Also as part of its Green Chemistry Initiative, the organization has organized a “Beauty Salon Campaign” to conduct research amongst African American beauty salons to explore possible connections between products utilized primarily by Black women and possible reproductive health disparities.

According to BWW Executive Director Jan Robinson-Flint, the project, which is still in the data-gathering stage, is doing a survey of beauty supply stores, beauty salons, barber shops and wig shops within a one-mile radius of the organization’s Leimert Park-based headquarters – approximately 60 stores in all.

“We asked the owners and the stylists what were the products that they were using? And from those products what we did was create a list of the top 10 chemicals … and then looked at the impact of those chemicals – because they’re toxins – on our health and well-being. Anytime you look at any statistics for Black women, you’ll find that we are at the top,” said Robinson-Flint.

BWW plans to rate the chemicals in terms of how toxic they are once the results of their research are made public.

Another component of BWW’s Green Chemistry Initiative is an Activist and Advocate Academy organized with the goal of “developing a cadre of women and youth working with the African American and Black community to increase information and education on Green Chemistry issues as they impact health and wellbeing, and increase the voices of African American women and girls with environmental justice issues as they impact our health and wellbeing.”

Dera Baskin, a midwife and health educator, attended the academy in 2011 with the purpose of learning how reproductive and environmental justice intersect and to find out what the common citizen can do to change personal and community environments.

As a “birth worker,” Baskin said that many of the families she works with are not aware of the exposure to chemicals in their home environments and how they can reduce or remove them. “All in the name of beauty and looking cute … we are damaging our bodies and [our] ability to bring forth healthy babies … we often buy products because of the brand, smell, what it will do aesthetically without thinking about what it will do long term. I wanted to be able to learn and share accurate information with people who look like me,” she said.

Black Women for Wellness is a member of the National Healthy Nail and Beauty Salon Alliance which works to raise the profile of salon worker health and safety issues primarily in the Asian/Pacific Islander community. Along with the Bay Area-based California Healthy Nail Salon Collaborative, the group has provided testimony before congressional committees in Washington, D.C., regarding concerns of African-American salons and their clients.

Saffiyah Edley, the owner of Los Angeles-based Luv Mi Kinks told the Salon Worker Health and Safety Congressional Briefing in Washington, D.C., last May that a truly “natural hair care industry” is needed “where hair product manufacturers can’t hide behind harmful ingredients.” Edley said, “Awareness is needed for stylists and clients around the harm that may be caused by using certain products. But what’s needed the most is that manufacturers must take responsibility for products on the market today that they are making and take out harmful chemicals.”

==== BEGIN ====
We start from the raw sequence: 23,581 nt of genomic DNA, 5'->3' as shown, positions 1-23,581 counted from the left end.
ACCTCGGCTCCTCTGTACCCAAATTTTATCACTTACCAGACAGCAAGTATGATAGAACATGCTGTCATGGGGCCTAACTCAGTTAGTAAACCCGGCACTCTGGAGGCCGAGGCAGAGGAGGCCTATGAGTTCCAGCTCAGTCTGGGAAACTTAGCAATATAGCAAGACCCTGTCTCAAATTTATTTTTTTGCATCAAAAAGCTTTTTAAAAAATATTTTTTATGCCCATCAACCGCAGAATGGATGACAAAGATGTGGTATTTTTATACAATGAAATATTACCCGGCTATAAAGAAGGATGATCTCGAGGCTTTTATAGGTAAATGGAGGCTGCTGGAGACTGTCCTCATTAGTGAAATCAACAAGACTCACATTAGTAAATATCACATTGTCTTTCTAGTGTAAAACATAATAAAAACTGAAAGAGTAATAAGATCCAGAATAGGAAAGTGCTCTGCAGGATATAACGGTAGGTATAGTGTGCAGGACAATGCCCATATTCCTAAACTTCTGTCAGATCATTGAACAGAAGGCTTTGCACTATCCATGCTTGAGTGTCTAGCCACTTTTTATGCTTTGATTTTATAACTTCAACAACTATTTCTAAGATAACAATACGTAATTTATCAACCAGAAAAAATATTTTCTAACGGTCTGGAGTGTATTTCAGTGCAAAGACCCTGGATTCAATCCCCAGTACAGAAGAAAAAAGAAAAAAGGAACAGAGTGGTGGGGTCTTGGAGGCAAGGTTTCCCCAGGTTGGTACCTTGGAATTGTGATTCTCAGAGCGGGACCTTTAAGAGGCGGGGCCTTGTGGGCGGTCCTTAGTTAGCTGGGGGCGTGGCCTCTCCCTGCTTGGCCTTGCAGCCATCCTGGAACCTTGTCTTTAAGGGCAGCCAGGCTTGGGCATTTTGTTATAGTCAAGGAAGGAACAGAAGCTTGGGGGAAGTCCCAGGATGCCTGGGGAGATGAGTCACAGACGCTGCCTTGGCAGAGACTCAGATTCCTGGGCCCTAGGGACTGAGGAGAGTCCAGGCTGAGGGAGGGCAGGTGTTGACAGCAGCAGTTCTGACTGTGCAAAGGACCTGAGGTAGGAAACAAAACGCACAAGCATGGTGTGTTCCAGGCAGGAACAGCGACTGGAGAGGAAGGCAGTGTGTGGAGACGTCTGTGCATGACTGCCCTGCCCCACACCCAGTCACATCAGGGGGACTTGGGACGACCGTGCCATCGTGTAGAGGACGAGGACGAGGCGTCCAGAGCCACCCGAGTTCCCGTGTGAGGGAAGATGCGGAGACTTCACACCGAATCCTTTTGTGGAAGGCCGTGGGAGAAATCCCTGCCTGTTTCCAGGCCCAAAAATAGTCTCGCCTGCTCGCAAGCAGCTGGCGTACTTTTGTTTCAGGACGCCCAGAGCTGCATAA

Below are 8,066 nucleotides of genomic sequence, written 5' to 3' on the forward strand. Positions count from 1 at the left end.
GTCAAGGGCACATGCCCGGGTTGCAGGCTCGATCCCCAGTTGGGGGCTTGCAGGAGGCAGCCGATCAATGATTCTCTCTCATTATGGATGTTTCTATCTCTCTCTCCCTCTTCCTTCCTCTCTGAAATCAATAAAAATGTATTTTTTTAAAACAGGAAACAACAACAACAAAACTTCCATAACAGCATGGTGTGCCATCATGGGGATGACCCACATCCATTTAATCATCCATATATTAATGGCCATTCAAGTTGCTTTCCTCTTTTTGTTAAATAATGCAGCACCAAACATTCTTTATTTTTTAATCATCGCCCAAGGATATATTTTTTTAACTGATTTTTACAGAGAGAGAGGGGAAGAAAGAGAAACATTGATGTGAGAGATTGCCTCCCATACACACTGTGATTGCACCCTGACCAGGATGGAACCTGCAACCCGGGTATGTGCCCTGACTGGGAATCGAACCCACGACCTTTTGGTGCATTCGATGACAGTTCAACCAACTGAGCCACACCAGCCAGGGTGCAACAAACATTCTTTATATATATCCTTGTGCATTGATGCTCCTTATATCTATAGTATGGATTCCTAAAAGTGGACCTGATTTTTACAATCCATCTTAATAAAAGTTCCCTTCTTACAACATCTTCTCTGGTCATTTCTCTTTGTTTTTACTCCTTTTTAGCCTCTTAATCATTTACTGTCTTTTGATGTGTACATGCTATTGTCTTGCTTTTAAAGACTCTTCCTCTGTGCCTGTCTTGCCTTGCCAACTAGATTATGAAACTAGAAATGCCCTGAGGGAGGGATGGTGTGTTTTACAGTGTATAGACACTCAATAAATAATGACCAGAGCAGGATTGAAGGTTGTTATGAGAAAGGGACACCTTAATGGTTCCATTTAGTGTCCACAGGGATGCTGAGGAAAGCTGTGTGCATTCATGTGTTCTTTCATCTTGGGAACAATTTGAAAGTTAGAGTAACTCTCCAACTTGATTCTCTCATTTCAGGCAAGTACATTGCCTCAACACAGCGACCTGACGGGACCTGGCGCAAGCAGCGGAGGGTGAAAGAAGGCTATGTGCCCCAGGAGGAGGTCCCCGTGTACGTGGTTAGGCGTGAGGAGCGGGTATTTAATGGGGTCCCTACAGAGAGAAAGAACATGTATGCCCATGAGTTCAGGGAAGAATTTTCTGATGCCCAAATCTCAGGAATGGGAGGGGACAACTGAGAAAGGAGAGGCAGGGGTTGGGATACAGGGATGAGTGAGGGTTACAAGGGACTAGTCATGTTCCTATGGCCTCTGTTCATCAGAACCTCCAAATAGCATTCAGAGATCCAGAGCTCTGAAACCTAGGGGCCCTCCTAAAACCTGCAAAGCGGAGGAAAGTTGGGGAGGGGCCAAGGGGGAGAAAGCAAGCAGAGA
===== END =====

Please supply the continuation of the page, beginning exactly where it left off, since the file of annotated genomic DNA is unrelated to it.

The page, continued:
In addition to helping to organize the congressional briefing, the Oakland-based California Healthy Nail Salon Collaborative, along with the Environmental Finance Center (EFC), has also produced a “Techniques to Achieve Naturally Healthy Hair” to highlight sustainable alternatives for hair care.

The multicultural, multiethnic publication gives an explanation of five basic hair textures: wavy, tightly coiled, straight, very curly and grey hair, which is included because of its different growth pattern and occasional difficulty in managing.

The guide also provides tips on natural hair styles for men, women and children such as braids and pony tails, natural curls and crimps, and the use of a flat iron for straightening. Natural care techniques mentioned in the guide include avocado or olive oil hair conditioners, using witch hazel for dandruff and sunflower oil for moisturizing and tips for “greening” hair salons.

A project of the Environmental Protection Agency, the EFC seeks to build green economies and foster sustainable communities in the U.S. by working with government and industry, communities and Native American Tribes.

The partnership between grassroots groups, business and government will be necessary for success.

Says Saffiyah Edley, “There are safer alternatives, but we need regulation in order to really push them forward.”

Fact box

The chemicals found in common African-American hair products are known as estrogen and endocrine-disrupting chemicals or EDCs. Although comprehensive research is ongoing, many of these chemicals are believed to be linked to reproductive effects and birth defects, breast cancer, heart disease, cognitive disorders, premature puberty and altered immune function, to name a few.

Chemicals found in Common African American Hair Products such as straighteners/relaxers (perms), detanglers, colorants, shampoos and conditioners

Estrogen and endocrine-disrupting chemicals or EDCs, compiled primarily from the booklet, “Techniques to Achieve Naturally Healthy Hair”:

• Sodium Hydroxide (Lye) and Calcium Hydroxide (No Lye)

• Diazolidinyl Urea

• DMDM Hydantoin

• Propylene Glycol

• Diethanolamine

• Monoethanolamine

• Triethanolamine

• Sodium Lauryl Sulfate or Sodium Laureth Sulfate

• Hydroquinone

• Colorants and Synthetic Colors labeled as D&C and/or FD&C

Thandisizwe Chimurenga is a Los Angeles-based writer and a 2011-2012 New America Media Environmental Health Justice Fellow. Thandi is also the conductor of the CyberGround Railroad, “Black Los Angeles’ News and Views Source,” a community journalist and a founder and host of Some of Us Are Brave, a Black women’s public affairs show on KPFK-Pacifica Los Angeles. She has reported for the L.A. Watts Times newspaper, KPFK Evening News and Free Speech Radio News. She covered the trial of Johannes Mehserle, who murdered Oscar Grant, for the Bay View and several other Bay Area news organizations and is the author of a forthcoming book on the trial. She can be reached at